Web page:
Bodyshop Magazine


November 17, 2012


Title: Don’t leave money on the table!

Subtitle:  Many bodyshops are slow to profit from continuous improvements to productivity-enhancing purchasing, estimating, accounting and workflow management software.


Bodyshops face greater challenges and opportunities today than at almost any time in the last two decades. Heightened competition, pressure from insurance companies shrinking the number of outlets they do business with and increased pricing pressure, are forcing collision and repair managers to look at new ways to boost productivity.


According to once industry veteran, one of the best is to tighten back-office workflows. “Bodyshops that aren’t using the right management information systems and software are leaving money on the table…it’s as simple as that,” says Mike Jerry, general manager and vice-president (Canadian operations) at Mitchell International, who has been helping collision and repair shops computerize their workflows for close to ten years. “The people that I meet daily are among the best craftsmen anywhere. However once they put a sign up they become businessmen. Doing that profitably is a whole different ball game.”


Jerry should know. He grew up in a family-run bodyshop and has seen how paperwork can bog down operations. Yet while most outlets have already implemented software modules to speed up  purchasing, accounting, word processing, billings, communications and other functions, new options are increasingly becoming available.


However not everyone is taking full advantage of them.

“When I walk into a bodyshop I always ask staff who their most profitable client is and I inevitably get the name of their largest,” says Jerry. “However large volume clients often ask for big discounts. If you don’t have an effective job-costing software package, to estimate profit on each job, you may actually be losing money on large volume accounts.”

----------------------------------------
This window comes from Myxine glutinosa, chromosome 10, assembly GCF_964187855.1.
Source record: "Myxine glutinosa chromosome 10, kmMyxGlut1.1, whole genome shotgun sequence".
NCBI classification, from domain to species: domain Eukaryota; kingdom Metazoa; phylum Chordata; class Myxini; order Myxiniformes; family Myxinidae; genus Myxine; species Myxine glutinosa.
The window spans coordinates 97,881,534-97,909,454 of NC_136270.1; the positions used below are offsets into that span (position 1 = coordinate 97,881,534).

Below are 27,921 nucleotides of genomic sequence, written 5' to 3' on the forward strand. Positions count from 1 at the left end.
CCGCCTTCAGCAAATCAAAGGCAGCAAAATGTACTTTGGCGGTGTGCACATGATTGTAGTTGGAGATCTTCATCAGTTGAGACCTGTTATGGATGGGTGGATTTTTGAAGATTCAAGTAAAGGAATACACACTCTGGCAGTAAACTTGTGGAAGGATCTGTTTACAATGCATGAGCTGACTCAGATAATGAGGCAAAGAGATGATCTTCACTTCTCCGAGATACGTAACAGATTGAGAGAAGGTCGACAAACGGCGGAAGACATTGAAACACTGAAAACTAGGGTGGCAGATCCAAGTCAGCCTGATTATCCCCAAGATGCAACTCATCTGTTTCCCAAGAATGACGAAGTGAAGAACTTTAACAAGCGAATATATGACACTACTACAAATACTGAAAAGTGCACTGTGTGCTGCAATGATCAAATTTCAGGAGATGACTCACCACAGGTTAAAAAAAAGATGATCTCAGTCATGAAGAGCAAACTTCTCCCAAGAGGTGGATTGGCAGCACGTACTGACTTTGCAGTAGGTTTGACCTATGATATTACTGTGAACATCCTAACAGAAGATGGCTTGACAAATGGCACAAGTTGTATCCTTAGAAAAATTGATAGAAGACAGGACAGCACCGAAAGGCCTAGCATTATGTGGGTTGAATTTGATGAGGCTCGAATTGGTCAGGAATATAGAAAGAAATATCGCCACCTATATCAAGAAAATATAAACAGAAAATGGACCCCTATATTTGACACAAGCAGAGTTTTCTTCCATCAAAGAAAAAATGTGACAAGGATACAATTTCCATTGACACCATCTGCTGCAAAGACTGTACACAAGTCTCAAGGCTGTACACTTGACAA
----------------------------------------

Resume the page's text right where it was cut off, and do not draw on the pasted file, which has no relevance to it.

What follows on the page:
Mitchell International markets more than 50 software modules ranging from purchasing to repair and work order programs to estimating, billing and production functionalities. The company also supplies close to 30 of what Jerry semi-jokingly calls “Apps.” These are partner applications such as accounting packages (from vendors such as SAGE 50 (Simply Accounting), QuickBooks and Dealer Management Systems), which integrate with Mitchell products. Sales of Mitchell products are made using a “software-as-service” (SAS) model where usage is billed monthly depending on which modules customers choose.


Other companies such as, which bills itself as an “electronic purchasing agent,” designed for collision repair shops, specialize in just one main application. The purchasing system enables you to generate orders from your estimating system using your own supplier list and to then confirm data such as pricing and delivery dates, and to review pending orders and parts status.


Data is stored on servers, which the company describes as “secure” and can be accessed at any time. Electronic purchasing systems are said by many users to be particularly attractive because they enable collision and repair specialists to spend more time with their customers, and less with suppliers, all while maintaining productivity in the procurement process.


Advances in estimating software

According to one industry veteran, some of the greatest software advances have been made in packages which assist in the completion of collision and repair estimates. “When I started in the business in 1979, many shops were doing estimates by hand,” says Rick Tuuri, a software expert at Audatex. “It was a laborious process that involved searching out part numbers and calculating labor time manually and then adding it all up. These days it’s much easier.”